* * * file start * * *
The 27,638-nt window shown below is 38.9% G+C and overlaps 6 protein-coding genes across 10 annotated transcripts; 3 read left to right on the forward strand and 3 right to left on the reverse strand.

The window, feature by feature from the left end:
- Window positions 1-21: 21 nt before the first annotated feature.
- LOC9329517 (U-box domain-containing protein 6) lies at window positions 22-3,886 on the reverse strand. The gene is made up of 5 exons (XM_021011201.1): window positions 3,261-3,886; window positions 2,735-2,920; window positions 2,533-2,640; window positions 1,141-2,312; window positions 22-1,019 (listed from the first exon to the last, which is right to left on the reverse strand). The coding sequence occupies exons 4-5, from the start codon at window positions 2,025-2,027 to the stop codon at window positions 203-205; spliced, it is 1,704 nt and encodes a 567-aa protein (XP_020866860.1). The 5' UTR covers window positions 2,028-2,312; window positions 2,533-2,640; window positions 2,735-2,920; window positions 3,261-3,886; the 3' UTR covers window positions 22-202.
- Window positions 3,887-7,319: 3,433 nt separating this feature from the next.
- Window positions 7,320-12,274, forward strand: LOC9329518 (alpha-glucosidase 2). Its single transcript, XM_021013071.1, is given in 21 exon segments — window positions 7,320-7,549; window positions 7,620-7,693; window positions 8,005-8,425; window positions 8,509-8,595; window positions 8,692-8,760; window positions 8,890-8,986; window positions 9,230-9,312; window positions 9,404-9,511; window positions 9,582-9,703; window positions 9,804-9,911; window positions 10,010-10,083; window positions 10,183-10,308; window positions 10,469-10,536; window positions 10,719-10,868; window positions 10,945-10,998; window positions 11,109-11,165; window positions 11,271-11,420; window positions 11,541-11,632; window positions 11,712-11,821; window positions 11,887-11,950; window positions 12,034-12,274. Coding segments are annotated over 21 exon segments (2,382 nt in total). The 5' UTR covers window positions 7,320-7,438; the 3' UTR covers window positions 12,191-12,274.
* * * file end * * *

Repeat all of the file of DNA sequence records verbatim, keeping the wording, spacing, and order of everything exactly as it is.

The 27,638-nt window shown below is 38.9% G+C and overlaps 6 protein-coding genes across 10 annotated transcripts; 3 read left to right on the forward strand and 3 right to left on the reverse strand.

The window, feature by feature from the left end:
- Window positions 1-21: 21 nt before the first annotated feature.
- LOC9329517 (U-box domain-containing protein 6) lies at window positions 22-3,886 on the reverse strand. The gene is made up of 5 exons (XM_021011201.1): window positions 3,261-3,886; window positions 2,735-2,920; window positions 2,533-2,640; window positions 1,141-2,312; window positions 22-1,019 (listed from the first exon to the last, which is right to left on the reverse strand). The coding sequence occupies exons 4-5, from the start codon at window positions 2,025-2,027 to the stop codon at window positions 203-205; spliced, it is 1,704 nt and encodes a 567-aa protein (XP_020866860.1). The 5' UTR covers window positions 2,028-2,312; window positions 2,533-2,640; window positions 2,735-2,920; window positions 3,261-3,886; the 3' UTR covers window positions 22-202.
- Window positions 3,887-7,319: 3,433 nt separating this feature from the next.
- Window positions 7,320-12,274, forward strand: LOC9329518 (alpha-glucosidase 2). Its single transcript, XM_021013071.1, is given in 21 exon segments — window positions 7,320-7,549; window positions 7,620-7,693; window positions 8,005-8,425; window positions 8,509-8,595; window positions 8,692-8,760; window positions 8,890-8,986; window positions 9,230-9,312; window positions 9,404-9,511; window positions 9,582-9,703; window positions 9,804-9,911; window positions 10,010-10,083; window positions 10,183-10,308; window positions 10,469-10,536; window positions 10,719-10,868; window positions 10,945-10,998; window positions 11,109-11,165; window positions 11,271-11,420; window positions 11,541-11,632; window positions 11,712-11,821; window positions 11,887-11,950; window positions 12,034-12,274. Coding segments are annotated over 21 exon segments (2,382 nt in total). The 5' UTR covers window positions 7,320-7,438; the 3' UTR covers window positions 12,191-12,274.